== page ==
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Newborn Vaccines

March 18, 2013

Researchers have identified a molecule that could help turn on newborn babies’ immune systems.

Transcript

BOB HIRSHON (host):

Vaccines for newborns. I’m Bob Hirshon and this is Science Update.

Globally, more than two million children under the age of 6 months die every year from infections like strep and rotavirus. That’s due in part to the relative immaturity of the newborn immune system. But researcher David Dowling and his colleagues at Boston Children’s Hospital have now identified a molecule that could potentially kickstart a newborn’s response to vaccines. Dr. Ofer Levy, who supervised the study, explains.

OFER LEVY (Boston Children’s Hospital):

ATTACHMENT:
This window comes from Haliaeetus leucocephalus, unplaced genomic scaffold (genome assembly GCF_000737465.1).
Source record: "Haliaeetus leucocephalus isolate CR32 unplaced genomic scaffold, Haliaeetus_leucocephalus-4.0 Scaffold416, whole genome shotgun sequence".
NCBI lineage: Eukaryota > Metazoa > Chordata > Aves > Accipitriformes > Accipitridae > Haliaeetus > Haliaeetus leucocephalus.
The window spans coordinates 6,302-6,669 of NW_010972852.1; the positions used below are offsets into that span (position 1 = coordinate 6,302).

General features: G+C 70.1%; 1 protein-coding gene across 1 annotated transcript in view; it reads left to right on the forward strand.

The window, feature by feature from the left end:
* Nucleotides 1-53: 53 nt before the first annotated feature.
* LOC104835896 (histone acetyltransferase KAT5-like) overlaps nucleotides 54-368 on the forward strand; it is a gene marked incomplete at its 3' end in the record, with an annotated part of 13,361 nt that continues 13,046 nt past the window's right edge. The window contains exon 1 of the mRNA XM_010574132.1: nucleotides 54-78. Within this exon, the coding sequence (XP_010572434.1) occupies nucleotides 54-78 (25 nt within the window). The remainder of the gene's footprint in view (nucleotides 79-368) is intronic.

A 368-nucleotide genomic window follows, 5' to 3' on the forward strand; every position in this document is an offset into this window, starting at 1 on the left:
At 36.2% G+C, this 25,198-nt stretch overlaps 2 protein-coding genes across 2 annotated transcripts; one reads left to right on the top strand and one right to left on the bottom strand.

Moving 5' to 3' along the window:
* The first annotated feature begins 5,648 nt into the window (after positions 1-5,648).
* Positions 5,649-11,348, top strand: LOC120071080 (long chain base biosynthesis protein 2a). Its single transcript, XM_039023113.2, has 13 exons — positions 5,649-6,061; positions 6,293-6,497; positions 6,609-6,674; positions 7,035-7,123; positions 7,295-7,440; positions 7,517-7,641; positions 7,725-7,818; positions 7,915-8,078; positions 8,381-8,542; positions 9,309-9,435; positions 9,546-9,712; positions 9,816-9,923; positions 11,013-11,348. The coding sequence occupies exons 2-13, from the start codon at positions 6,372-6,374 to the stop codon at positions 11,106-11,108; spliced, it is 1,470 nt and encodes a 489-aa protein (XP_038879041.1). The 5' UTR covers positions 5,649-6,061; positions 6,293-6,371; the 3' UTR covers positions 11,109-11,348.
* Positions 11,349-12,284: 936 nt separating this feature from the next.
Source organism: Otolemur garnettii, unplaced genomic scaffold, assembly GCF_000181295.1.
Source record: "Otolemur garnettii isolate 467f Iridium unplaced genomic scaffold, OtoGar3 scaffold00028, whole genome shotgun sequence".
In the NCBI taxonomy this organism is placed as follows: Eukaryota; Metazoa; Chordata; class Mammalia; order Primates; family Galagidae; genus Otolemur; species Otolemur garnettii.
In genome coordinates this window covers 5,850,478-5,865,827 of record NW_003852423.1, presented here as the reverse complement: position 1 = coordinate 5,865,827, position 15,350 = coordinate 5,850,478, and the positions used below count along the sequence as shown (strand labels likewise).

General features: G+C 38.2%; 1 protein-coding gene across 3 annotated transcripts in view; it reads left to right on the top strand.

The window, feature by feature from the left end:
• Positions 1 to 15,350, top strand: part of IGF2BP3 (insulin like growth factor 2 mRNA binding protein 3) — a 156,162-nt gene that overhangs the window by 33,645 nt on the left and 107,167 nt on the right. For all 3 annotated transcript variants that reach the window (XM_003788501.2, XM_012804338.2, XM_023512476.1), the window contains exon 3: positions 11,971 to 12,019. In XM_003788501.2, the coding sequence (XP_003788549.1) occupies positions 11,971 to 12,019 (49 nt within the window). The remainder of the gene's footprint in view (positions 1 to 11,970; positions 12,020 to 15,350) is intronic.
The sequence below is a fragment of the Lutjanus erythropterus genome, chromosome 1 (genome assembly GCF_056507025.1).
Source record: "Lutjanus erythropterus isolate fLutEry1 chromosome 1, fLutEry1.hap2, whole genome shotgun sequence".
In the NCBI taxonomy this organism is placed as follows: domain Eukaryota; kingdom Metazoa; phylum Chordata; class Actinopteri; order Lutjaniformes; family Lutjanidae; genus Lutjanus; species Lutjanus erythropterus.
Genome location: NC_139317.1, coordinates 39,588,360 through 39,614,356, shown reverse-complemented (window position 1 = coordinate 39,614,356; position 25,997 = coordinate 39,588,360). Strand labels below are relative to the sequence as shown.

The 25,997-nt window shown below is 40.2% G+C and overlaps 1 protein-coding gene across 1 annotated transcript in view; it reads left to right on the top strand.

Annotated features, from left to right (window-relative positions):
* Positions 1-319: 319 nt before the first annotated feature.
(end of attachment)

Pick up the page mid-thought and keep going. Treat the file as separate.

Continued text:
We took cord blood cells from newborn humans, and we added different molecules to them to determine whether some of these could boost newborn immune response.

HIRSHON:

They found that a molecule called VTX-294 activated receptors on white blood cells, which rapidly mounted an immune response. The researchers hope VTX molecules could one day be added to vaccines so they can start working as early as the first day of a baby’s life. I’m Bob Hirshon, for AAAS, the science society.

Infants have underdeveloped immune systems. (Jupiter Images)